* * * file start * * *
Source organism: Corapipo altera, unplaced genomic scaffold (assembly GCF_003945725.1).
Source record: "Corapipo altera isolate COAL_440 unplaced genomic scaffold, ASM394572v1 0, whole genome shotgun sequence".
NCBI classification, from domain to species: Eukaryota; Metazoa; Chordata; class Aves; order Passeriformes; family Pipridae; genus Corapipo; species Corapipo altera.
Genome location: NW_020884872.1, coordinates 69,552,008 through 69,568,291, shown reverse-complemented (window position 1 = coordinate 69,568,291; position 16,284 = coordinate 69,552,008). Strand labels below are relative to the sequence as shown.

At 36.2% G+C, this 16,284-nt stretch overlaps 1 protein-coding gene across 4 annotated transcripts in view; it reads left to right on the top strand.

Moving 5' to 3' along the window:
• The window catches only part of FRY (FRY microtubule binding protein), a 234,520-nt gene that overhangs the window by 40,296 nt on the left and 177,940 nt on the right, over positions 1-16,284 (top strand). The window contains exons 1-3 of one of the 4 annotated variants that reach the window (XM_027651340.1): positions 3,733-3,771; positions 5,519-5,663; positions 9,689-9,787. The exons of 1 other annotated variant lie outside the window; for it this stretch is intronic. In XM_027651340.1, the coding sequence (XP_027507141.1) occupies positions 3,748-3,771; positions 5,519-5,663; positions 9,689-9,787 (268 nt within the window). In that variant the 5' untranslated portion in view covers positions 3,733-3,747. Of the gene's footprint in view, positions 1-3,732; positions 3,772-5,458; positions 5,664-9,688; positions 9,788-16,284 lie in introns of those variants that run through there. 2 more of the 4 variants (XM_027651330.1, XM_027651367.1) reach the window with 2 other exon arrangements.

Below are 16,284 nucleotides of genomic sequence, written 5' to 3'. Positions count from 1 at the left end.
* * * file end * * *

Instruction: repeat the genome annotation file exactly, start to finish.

Source organism: Corapipo altera, unplaced genomic scaffold (assembly GCF_003945725.1).
Source record: "Corapipo altera isolate COAL_440 unplaced genomic scaffold, ASM394572v1 0, whole genome shotgun sequence".
NCBI classification, from domain to species: Eukaryota; Metazoa; Chordata; class Aves; order Passeriformes; family Pipridae; genus Corapipo; species Corapipo altera.
Genome location: NW_020884872.1, coordinates 69,552,008 through 69,568,291, shown reverse-complemented (window position 1 = coordinate 69,568,291; position 16,284 = coordinate 69,552,008). Strand labels below are relative to the sequence as shown.

At 36.2% G+C, this 16,284-nt stretch overlaps 1 protein-coding gene across 4 annotated transcripts in view; it reads left to right on the top strand.

Moving 5' to 3' along the window:
• The window catches only part of FRY (FRY microtubule binding protein), a 234,520-nt gene that overhangs the window by 40,296 nt on the left and 177,940 nt on the right, over positions 1-16,284 (top strand). The window contains exons 1-3 of one of the 4 annotated variants that reach the window (XM_027651340.1): positions 3,733-3,771; positions 5,519-5,663; positions 9,689-9,787. The exons of 1 other annotated variant lie outside the window; for it this stretch is intronic. In XM_027651340.1, the coding sequence (XP_027507141.1) occupies positions 3,748-3,771; positions 5,519-5,663; positions 9,689-9,787 (268 nt within the window). In that variant the 5' untranslated portion in view covers positions 3,733-3,747. Of the gene's footprint in view, positions 1-3,732; positions 3,772-5,458; positions 5,664-9,688; positions 9,788-16,284 lie in introns of those variants that run through there. 2 more of the 4 variants (XM_027651330.1, XM_027651367.1) reach the window with 2 other exon arrangements.

Below are 16,284 nucleotides of genomic sequence, written 5' to 3'. Positions count from 1 at the left end.